Carnarvon Space and Technology Museum

The Carnarvon Space and Technology Museum celebrates the role Carnarvon played in the manned space program and in the Australian satellite communications industry. 

In 1966, the Casshorn antenna, locally known as the ‘Sugar Scoop’, was used for the first television broadcast from Australia to the BBC in London. The program was called “Down Under Comes Up Live”. 

On 21 July 1969, the day of the Apollo 11 moon landing, the Casshorn antenna played an important part. The antenna, which stands beside the OTC Dish, relayed the video of Neil Armstrong’s first steps on the moon. It transmitted the pictures from NASA’s Honey Suckle Creek Tracking Station to Perth’s TV audience via Moree earth station. This was the first live telecast into Western Australia. And later in 1969, the larger 29.6 metre wide steerable antenna was built to facilitate better communication between the NASA Tracking Station and the USA. 

The Carnarvon Tracking Station (no longer standing) was 10 kilometres south from Carnarvon. The station was built to support NASA’s Gemini, Apollo and Skylab programs. Commissioned in 1964, it operated for 11 years. It was the last station to communicate with the space capsules leaving the earth’s orbit. And it was the last to have contact before its splashdown in the Pacific Ocean.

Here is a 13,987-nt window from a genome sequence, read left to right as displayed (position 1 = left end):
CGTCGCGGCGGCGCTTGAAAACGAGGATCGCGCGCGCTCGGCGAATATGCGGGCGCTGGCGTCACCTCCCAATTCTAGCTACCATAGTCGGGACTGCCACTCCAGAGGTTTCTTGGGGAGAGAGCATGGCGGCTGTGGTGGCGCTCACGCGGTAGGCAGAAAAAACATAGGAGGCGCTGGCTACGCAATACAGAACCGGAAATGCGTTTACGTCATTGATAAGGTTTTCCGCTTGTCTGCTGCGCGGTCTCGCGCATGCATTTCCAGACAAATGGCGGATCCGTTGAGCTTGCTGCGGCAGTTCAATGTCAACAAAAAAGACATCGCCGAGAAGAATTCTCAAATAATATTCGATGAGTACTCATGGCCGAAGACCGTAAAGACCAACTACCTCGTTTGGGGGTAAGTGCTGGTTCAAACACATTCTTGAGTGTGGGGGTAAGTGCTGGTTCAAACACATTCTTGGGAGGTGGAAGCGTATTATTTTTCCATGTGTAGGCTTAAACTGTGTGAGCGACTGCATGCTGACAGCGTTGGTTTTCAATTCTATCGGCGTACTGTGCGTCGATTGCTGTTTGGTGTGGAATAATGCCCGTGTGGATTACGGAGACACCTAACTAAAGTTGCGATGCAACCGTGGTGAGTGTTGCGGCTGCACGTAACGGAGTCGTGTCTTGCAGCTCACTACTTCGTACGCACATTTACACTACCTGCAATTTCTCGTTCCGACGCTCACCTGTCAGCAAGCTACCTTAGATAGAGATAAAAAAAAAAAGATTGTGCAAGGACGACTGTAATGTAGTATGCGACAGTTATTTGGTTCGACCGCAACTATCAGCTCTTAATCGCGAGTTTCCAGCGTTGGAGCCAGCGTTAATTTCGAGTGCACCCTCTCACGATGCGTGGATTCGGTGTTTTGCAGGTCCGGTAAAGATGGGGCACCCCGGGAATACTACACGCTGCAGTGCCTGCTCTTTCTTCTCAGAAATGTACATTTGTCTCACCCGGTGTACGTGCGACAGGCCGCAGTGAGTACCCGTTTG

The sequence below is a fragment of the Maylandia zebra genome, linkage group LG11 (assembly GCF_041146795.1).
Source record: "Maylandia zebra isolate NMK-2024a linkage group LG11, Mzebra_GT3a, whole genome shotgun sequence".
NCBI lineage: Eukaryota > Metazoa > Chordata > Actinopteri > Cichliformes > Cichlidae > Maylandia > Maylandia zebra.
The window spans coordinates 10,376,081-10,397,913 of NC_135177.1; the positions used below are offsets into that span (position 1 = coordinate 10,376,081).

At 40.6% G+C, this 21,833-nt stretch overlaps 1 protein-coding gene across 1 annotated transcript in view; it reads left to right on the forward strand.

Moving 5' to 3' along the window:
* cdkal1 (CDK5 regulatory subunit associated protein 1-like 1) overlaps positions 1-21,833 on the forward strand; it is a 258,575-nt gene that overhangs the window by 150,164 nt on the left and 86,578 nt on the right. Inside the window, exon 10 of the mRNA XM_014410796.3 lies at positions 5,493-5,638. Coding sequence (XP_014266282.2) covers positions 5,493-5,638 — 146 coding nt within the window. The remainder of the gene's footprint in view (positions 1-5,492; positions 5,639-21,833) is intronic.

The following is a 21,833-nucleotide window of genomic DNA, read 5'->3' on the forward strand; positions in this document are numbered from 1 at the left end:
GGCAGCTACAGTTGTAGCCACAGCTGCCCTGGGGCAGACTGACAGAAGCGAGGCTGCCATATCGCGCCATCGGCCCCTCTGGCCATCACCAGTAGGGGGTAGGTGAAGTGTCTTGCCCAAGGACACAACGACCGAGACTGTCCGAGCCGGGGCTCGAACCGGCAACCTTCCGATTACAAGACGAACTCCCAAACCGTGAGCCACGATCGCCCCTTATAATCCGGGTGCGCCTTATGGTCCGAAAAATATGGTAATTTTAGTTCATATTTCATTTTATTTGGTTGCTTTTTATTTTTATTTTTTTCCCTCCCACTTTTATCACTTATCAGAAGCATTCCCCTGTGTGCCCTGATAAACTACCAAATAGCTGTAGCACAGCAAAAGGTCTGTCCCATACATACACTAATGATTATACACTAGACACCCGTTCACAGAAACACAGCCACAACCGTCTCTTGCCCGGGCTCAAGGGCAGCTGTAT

At the height of the operation it had a staff of 220 people. The friendly local volunteers at the Carnarvon Space and Technology Museum will share stories of how this site was instrumental in the space race. You might even choose to try on a space suit and climb aboard a spacecraft simulator.